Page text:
On road to Mandalay, beyond

The news

  • The India-Myanmar Land Border Crossing Agreement operationalised last week opens up roads between the two countries.

About the agreement

  • The agreement between India and Myanmar on land border crossing was approved by the Union cabinet in January this year, and signed during External Affairs Minister’s visit to Myanmar in May.
  • With India-Myanmar Land Border Crossing Agreement being operationalized, Myanmar officially opened its border with India in a ceremony held at Tamu, twin to India’s border town of Moreh in Manipur.
  • It marks the abolition of the special land entry permission which visitors required to enter Myanmar via land routes. The key change as a result is that any Myanmarese or Indian national with a valid passport and visa can now cross over without requiring special permission.
  • The two crossing points are at Moreh in Manipur, opposite Tamu in Myanmar’s Sagaing division, and Zokhawthar in Mizoram, opposite Rhikhawdar in Myanmar’s Chin state.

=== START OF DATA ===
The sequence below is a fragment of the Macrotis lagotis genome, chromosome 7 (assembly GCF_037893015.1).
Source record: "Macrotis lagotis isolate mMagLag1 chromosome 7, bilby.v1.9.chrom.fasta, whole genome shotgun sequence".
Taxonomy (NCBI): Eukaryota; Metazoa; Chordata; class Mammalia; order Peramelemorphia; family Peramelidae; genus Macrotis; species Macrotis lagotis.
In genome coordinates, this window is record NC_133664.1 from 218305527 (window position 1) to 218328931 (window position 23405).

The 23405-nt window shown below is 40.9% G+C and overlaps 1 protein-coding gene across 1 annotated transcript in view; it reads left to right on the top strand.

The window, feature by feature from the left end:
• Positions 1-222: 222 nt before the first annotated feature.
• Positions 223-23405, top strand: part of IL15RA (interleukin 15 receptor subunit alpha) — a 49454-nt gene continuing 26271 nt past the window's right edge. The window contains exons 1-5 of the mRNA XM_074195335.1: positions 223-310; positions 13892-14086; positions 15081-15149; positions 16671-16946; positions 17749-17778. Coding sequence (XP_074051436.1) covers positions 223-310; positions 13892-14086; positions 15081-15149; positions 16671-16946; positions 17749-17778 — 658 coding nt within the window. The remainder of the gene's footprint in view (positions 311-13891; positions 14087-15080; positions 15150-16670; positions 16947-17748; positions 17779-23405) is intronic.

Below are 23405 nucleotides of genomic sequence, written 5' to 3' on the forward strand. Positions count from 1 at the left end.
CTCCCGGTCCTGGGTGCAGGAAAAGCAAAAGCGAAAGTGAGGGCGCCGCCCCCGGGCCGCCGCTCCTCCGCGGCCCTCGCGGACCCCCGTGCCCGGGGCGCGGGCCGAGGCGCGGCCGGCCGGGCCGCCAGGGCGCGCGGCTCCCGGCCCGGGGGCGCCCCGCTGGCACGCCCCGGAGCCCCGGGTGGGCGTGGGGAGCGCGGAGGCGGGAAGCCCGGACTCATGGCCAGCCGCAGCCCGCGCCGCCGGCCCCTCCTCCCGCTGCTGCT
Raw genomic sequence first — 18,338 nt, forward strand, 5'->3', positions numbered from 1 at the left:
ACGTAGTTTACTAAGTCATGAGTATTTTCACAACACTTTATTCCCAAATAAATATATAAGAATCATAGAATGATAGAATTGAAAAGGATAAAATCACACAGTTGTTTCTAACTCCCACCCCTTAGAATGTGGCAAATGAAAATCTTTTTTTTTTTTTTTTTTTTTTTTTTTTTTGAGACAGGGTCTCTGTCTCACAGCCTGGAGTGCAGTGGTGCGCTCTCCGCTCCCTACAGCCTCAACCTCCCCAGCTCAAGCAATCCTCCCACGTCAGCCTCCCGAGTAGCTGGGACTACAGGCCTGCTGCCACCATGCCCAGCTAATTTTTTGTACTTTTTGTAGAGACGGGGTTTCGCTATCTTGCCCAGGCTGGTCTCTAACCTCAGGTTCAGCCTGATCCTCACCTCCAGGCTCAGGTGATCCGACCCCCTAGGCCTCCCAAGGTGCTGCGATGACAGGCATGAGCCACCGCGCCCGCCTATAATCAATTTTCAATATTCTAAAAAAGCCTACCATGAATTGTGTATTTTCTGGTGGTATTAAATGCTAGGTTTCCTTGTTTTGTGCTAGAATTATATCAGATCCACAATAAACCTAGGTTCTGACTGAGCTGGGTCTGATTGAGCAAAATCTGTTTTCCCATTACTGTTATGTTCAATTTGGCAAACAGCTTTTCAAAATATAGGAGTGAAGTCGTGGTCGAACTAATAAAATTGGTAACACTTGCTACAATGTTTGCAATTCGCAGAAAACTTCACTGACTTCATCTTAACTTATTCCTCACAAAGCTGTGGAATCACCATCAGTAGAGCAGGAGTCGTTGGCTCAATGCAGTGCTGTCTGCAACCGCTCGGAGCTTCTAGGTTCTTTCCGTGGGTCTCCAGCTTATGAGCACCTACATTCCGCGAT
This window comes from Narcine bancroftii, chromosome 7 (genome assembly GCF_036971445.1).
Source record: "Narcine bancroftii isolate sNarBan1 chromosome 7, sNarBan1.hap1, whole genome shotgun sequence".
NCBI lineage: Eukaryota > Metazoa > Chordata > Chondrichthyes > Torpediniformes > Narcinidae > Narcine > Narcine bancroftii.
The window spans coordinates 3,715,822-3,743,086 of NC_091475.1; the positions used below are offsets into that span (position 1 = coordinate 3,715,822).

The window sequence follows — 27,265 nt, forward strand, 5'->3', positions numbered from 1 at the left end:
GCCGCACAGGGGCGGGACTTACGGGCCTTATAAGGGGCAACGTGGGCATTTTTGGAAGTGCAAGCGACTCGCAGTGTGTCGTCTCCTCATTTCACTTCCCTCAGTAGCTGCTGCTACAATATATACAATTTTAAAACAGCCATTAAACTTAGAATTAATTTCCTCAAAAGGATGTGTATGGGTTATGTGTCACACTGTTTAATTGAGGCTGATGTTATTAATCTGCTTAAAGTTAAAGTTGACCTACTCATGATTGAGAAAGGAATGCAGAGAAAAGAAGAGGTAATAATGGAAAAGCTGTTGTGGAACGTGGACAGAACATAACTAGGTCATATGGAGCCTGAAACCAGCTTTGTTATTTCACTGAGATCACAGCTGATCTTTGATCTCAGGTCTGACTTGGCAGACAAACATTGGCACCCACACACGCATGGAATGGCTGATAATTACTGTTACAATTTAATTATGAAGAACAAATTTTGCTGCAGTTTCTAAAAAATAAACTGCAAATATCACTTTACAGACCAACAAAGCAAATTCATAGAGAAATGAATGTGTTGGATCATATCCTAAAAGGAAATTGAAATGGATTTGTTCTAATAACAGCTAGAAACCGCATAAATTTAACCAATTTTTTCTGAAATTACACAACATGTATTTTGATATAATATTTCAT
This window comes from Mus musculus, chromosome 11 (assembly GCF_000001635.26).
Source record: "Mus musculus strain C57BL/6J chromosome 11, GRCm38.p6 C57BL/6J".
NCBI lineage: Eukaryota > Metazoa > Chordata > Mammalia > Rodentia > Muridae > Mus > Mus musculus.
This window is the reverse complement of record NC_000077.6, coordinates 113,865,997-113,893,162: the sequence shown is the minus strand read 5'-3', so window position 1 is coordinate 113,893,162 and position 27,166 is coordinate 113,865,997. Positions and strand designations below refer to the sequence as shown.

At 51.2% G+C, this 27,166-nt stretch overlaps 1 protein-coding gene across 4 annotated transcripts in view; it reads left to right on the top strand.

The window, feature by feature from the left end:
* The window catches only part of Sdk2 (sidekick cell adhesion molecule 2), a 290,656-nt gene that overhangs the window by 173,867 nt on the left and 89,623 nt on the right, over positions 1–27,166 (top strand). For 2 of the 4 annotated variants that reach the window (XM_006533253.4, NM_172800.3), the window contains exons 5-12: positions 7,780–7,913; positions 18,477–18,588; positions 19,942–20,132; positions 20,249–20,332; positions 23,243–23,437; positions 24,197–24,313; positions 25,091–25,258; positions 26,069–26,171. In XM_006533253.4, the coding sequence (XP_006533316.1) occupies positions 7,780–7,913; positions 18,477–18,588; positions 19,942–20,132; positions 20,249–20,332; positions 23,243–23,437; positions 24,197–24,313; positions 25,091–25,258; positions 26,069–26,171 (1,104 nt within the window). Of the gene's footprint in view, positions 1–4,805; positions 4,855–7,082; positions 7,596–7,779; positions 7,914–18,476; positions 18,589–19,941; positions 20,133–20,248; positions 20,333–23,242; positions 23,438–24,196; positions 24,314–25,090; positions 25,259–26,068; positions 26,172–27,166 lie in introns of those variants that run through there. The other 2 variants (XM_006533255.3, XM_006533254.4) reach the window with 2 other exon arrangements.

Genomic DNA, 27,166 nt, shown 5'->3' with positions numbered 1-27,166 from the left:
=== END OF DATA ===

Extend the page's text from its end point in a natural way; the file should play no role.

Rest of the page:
Status before the agreement

  • Earlier, these crossing points were meant only for people of the border villages on either side — for family visits, buying and selling in the border markets and, from the Myanmar side, to consult doctors or get diagnostic tests done.
  • Border passes valid for up to three days were issued for these visits, and travel was restricted to 16 km from the crossing point. Passes were issued to other citizens, but they could not stay overnight across the border.
  • Indian citizens could travel to Tamu for a day visit with a pass.
  • To travel further on either side, cross-border visitors needed special permits.
  • For Indians, the process had to be initiated by a Myanmar-based travel agent and, in many cases, needed approval from no less than the President of Myanmar.